President Obama has surprised nearly everyone with his new plan to freeze spending on domestic programs — excluding defense and homeland security — for the next three years. The cuts, part of a larger deficit-taming plan, will save approximately $250 billion — but many economists (including Nobel laureate Paul Krugman, who calls the plan "appalling") believe the freeze will hurt the prospects for economic recovery. Will Obama's effort at fiscal restraint win back the independent voters who've been abandoning Obama over deficit concerns, or will it just worsen the unemployment problem? (Watch a CNN report about Obama's proposed spending freeze)
Freezing spending now is madness: Welcome to "another game of Dingbat Kabuki," says economist Brad DeLong at his blog. With the economy still sputtering, we need more spending now, not less, and shaving off $25 billion a year in "a $3 trillion budget and a $15 trillion economy" is a "perfect example of fundamental unseriousness" — all you get is "higher unemployment rates in 2011 and 2012."
"Barack Herbert Hoover Obama?"
Good idea, bad execution: "I’m not opposed to a discretionary spending freeze in the slightest," says Alex Knapp in Oustide the Beltway, but if you leave out the Defense Department and Homeland Security, you're not freezing very much. Still, as an underwhelming first step, it's "better than nothing, I suppose."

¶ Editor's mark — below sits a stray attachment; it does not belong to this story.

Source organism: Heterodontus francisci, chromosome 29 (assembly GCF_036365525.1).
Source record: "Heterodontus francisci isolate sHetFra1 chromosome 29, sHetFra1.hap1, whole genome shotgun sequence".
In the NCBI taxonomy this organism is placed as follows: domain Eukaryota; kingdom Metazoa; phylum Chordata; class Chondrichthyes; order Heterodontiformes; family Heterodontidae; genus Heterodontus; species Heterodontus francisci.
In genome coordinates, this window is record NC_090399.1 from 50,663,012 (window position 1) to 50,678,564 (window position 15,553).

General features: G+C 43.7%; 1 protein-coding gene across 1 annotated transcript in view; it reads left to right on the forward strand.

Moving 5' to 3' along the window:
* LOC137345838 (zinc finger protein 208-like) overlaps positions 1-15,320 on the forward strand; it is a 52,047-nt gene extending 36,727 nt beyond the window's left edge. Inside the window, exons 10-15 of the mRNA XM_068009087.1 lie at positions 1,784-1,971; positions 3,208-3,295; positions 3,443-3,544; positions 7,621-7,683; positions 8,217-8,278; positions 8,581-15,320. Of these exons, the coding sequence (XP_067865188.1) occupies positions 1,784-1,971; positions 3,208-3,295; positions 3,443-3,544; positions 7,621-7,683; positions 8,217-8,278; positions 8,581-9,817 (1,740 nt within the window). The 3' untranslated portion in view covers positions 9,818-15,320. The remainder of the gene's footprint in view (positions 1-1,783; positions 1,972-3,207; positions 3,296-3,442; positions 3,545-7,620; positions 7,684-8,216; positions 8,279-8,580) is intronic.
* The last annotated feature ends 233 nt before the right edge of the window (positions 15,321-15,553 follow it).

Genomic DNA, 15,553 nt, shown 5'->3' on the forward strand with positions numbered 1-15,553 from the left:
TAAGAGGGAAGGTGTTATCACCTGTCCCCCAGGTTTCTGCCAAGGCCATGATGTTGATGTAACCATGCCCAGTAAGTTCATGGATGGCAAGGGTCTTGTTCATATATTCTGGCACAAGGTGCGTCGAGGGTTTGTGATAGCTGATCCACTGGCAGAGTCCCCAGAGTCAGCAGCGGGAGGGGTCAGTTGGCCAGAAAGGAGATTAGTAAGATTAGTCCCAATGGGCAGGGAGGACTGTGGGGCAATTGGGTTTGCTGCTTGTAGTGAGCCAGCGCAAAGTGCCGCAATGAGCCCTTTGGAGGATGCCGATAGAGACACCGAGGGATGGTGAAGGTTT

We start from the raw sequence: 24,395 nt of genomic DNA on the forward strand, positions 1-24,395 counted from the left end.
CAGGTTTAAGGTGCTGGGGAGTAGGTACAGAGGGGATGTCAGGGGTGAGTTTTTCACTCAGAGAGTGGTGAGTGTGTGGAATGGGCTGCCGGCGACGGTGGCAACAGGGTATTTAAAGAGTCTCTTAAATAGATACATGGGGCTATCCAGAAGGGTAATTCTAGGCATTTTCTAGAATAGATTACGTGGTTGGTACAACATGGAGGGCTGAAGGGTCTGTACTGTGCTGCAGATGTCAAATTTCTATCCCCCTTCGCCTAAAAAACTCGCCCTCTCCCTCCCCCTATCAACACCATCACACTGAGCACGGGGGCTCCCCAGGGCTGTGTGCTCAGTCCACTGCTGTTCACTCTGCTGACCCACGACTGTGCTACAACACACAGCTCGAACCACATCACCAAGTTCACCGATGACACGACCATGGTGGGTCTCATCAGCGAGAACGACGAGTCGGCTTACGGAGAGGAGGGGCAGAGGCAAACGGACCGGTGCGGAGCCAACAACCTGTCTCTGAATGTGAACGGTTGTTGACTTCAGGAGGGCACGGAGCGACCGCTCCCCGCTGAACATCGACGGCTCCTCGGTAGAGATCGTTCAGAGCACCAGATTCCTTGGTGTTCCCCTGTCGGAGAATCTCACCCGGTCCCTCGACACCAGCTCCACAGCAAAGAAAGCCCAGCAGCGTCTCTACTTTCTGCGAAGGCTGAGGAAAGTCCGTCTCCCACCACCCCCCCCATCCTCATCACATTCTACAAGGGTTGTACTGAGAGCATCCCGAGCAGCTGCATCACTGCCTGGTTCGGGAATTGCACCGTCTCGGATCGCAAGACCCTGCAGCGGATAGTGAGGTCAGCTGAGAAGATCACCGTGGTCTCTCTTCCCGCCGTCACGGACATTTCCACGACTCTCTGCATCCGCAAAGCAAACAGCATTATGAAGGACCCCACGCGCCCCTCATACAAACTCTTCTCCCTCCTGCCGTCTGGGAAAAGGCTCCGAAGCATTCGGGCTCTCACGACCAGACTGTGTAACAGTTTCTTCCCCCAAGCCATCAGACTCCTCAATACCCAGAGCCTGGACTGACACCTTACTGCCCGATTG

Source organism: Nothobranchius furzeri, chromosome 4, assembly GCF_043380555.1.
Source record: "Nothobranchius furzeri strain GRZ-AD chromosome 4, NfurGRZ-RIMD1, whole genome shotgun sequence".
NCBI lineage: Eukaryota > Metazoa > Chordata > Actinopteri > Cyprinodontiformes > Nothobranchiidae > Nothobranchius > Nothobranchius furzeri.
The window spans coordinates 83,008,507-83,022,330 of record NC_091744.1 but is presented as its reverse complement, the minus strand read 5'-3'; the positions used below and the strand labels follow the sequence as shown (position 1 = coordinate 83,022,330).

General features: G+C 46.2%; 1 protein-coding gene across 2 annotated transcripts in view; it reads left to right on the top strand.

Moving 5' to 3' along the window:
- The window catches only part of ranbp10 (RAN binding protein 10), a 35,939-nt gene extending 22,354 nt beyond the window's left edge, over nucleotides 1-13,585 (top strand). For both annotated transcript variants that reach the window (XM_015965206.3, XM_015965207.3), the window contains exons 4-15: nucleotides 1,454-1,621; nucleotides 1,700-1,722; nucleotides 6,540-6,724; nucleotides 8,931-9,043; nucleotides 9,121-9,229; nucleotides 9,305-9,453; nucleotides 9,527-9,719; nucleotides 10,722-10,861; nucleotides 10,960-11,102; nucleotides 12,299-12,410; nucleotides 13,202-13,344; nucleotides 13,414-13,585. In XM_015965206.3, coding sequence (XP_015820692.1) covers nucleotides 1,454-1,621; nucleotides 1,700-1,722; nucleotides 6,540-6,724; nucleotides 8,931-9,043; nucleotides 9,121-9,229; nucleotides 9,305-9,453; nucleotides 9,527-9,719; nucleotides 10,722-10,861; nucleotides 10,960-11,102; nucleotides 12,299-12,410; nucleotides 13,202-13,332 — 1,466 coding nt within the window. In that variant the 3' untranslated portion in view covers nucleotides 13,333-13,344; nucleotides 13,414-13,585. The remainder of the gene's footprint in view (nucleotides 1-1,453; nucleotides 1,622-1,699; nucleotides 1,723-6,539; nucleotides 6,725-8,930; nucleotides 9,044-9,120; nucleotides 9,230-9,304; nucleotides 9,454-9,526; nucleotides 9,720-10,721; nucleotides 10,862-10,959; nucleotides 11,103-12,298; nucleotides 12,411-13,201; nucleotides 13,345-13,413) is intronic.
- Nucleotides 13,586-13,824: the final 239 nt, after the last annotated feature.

"Obama to propose discretionary spending freeze"
Democrats have no credibility on fiscal discipline: “Given Washington Democrats’ unprecedented spending binge," says Michael Steel, a spokesman for House Minority Leader John Boehner (R, Ohio), as quoted in The New York Times, this is likely just for show. It's "like announcing you’re going on a diet after winning a pie-eating contest.”
"Obama to seek freeze on some spending to trim deficits"
If it's a game, it's a smart one: You'll read a lot about how "this is obviously a terrible, awful idea that proves the firebaggers right and Barack Obama hates the left," says Jeff Fecke in Alas, a Blog. But if it's used to provide political cover to pass a much-need jobs bill, Democrats get "all the benefits of posing as deficit hawks without any of the actual deep spending cuts" — potentially, a "brilliant" move.
Health care reform is the only way to tame the deficit: Instead of "cheap political tricks that are likely to backfire," says Mark Thoma in Economist's View, Obama should highlight his already-formed idea to reduce the deficit: health care reform. "Everything else is dwarfed" by rising health costs. "If we solve the health care cost problem, the rest is easy. If we don't solve it the rest won't matter."
"Obama wants to limit government spending despite high unemployment..."